We all know about cheese and wine pairings, the little black dress of of social gatherings, a tried and tested combination which, in all honesty, I find very difficult to resist. There is, however, more and there is else and I, in all honesty, can never quite resist the temptation to “play with my food” and strike up new flavour combinations.
For those of you who have participated in our Afternoon Tea Tour of York, you will already have tried your hand at pairing tea with cheese and, as surprising as the combination may be, you have all loved the experience. Hence, this post.
So cheese and tea, you ask? Yes. Cheese and tea and here, a short guide to get your tastebuds tingling and itching to join us as we get ahead and start pairing the two.
Tannins and fat; the short answer to a complex pairing
Tea, quite similarly to wine, is high in tannins. Tannins are a compound occurring in given plant tissues (of which coffee + cocoa beans, grape skins, tea leaves) which lend a level of astringency to the final product, which can be recognized as a feeling of dryness on the sides of your tongue.
Fat, however, diminishes the effect of tannins and cuts through bitterness, allowing for the sweeter and more fragrant notes of the tea to shine through. The warmth of the tea, on the other hand, brings out a greater range of aromas in the cheese, most of which you probably would not have noticed otherwise. The result? A soft, round and rolling sort of flavour which, in my experience, has yet to leave anyone indifferent.
So how is it you pair your cheese with your tea?
Light teas go with fresh cheeses
White and green teas are delicate, their aromas difficult to grasp and difficult to pair. You will want to go with a cheese that is not too strong, soft and creamy though not too fresh. Pair your white or greens with an aged cheese and you will massacre the tea but pair it with one that is too young and the brightness of the cheese will exhaust the more subtle aromas of the tea. Careful balance is key.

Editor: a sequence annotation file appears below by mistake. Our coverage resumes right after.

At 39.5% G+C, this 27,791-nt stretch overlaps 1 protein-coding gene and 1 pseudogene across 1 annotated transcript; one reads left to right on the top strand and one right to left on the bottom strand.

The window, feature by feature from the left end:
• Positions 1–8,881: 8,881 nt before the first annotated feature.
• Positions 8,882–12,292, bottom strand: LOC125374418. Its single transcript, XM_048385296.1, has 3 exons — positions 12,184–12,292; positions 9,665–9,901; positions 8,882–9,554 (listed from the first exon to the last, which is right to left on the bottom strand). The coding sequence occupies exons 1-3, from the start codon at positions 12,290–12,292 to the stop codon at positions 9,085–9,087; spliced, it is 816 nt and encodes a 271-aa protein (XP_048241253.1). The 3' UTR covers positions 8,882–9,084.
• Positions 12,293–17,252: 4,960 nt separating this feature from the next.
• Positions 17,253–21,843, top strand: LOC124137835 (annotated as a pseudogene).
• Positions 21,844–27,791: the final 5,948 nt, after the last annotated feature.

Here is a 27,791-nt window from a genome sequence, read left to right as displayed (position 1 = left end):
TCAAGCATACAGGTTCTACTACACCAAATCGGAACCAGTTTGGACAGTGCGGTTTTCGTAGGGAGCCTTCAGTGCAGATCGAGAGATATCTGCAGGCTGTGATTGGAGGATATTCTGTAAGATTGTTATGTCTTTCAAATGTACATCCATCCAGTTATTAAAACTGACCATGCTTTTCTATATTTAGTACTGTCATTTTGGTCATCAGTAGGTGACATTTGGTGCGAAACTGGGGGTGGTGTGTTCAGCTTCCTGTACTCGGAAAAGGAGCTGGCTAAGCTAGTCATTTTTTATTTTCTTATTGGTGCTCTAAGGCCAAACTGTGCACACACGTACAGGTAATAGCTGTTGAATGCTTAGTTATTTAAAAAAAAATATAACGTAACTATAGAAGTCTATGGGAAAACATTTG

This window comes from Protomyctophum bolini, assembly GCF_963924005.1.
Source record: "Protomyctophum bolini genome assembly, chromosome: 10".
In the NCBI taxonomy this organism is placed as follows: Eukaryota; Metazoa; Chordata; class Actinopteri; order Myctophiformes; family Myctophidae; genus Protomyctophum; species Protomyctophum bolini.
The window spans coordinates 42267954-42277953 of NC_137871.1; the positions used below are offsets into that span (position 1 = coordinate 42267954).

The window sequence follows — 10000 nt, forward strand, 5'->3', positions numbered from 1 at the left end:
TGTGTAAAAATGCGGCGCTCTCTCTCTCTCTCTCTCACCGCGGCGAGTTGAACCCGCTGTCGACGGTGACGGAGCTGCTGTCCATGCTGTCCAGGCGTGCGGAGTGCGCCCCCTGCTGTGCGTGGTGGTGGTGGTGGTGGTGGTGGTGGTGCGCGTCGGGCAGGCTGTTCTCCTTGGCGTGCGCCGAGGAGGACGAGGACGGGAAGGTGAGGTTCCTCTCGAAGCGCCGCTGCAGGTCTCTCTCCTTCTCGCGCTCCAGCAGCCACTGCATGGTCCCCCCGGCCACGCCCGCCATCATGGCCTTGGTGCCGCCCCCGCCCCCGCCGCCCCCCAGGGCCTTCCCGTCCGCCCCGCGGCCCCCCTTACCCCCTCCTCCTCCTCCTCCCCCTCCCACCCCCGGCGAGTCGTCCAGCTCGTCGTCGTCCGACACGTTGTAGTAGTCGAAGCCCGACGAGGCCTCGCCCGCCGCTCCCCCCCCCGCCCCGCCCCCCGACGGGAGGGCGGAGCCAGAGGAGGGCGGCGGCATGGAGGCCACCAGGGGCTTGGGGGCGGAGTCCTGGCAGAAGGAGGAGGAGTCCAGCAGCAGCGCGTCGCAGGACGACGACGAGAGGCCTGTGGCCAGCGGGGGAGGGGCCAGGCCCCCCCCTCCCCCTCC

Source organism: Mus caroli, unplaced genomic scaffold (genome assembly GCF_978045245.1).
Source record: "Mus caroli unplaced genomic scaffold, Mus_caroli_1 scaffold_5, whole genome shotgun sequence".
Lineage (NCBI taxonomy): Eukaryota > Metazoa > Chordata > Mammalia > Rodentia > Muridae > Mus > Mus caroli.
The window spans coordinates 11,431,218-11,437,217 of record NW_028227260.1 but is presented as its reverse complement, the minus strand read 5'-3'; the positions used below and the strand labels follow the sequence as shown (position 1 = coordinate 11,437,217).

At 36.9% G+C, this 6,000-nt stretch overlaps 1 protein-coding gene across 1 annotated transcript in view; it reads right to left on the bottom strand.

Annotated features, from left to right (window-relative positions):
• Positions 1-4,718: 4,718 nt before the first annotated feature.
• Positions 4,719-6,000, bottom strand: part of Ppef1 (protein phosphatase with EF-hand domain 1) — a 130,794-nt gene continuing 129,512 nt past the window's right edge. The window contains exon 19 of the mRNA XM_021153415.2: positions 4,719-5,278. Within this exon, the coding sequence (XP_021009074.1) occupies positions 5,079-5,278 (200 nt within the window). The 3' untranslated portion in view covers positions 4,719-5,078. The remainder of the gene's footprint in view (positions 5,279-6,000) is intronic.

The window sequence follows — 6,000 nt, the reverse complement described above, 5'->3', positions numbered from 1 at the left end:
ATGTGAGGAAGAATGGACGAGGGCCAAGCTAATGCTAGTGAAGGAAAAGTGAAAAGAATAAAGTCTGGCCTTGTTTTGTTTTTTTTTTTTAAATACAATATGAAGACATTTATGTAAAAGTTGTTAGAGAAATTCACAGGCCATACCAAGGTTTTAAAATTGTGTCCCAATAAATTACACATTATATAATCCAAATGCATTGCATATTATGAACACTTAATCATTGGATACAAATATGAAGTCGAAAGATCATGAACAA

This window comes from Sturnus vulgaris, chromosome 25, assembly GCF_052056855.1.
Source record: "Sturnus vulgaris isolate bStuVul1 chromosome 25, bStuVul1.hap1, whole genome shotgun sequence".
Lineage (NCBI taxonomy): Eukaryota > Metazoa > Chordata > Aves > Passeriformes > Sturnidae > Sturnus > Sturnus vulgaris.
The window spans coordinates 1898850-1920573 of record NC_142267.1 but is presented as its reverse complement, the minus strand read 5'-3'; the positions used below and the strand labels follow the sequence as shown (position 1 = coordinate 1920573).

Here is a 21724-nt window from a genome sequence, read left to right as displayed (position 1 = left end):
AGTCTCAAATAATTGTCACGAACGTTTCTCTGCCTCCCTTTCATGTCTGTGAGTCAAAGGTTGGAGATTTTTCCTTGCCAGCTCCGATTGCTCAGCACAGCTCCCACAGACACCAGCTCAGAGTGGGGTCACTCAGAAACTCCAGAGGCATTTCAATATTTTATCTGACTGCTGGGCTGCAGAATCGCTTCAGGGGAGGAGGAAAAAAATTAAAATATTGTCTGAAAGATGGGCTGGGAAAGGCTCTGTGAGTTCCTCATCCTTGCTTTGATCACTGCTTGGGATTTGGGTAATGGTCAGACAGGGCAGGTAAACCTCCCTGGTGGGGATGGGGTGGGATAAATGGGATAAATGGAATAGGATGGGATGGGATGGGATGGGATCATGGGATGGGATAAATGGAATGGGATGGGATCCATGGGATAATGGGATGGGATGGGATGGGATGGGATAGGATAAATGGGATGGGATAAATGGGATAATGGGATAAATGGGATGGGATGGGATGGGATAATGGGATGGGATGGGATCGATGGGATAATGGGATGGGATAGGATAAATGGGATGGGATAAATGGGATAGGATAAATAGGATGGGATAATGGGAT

Darker teas are for mature cheeses
Oxidized teas (darker teas) have more tannins than the lighter ones but also carry much sweeter notes which come out beautifully when paired with a more mature and saltier cheese.
The tannic and acidic elements of the tea cut through the pungent character of the cheese, rewarding you with a much gentler depth of flavour where your tea’s more sweet and roasted notes really do shine through.
Darker teas are often much easier to pair than lighter ones and will usually go well with almost any cheese. Once you get going, you will be bewildered by the huge range of successful flavour combinations you can obtain from pairing a strong black tea such as an Assam with a variety of cheeses. Here, experimentation is key.
Keep some bread handy
Bread cleanses your palate so make sure you have a bit after each pairing to keep your ability to taste each combination independently from the others.
Have fun and break the rules!
To me, pairing foods is all about discovering new flavours. Go on, start playing with your food! Break the rules, explore, taste and just... Enjoy!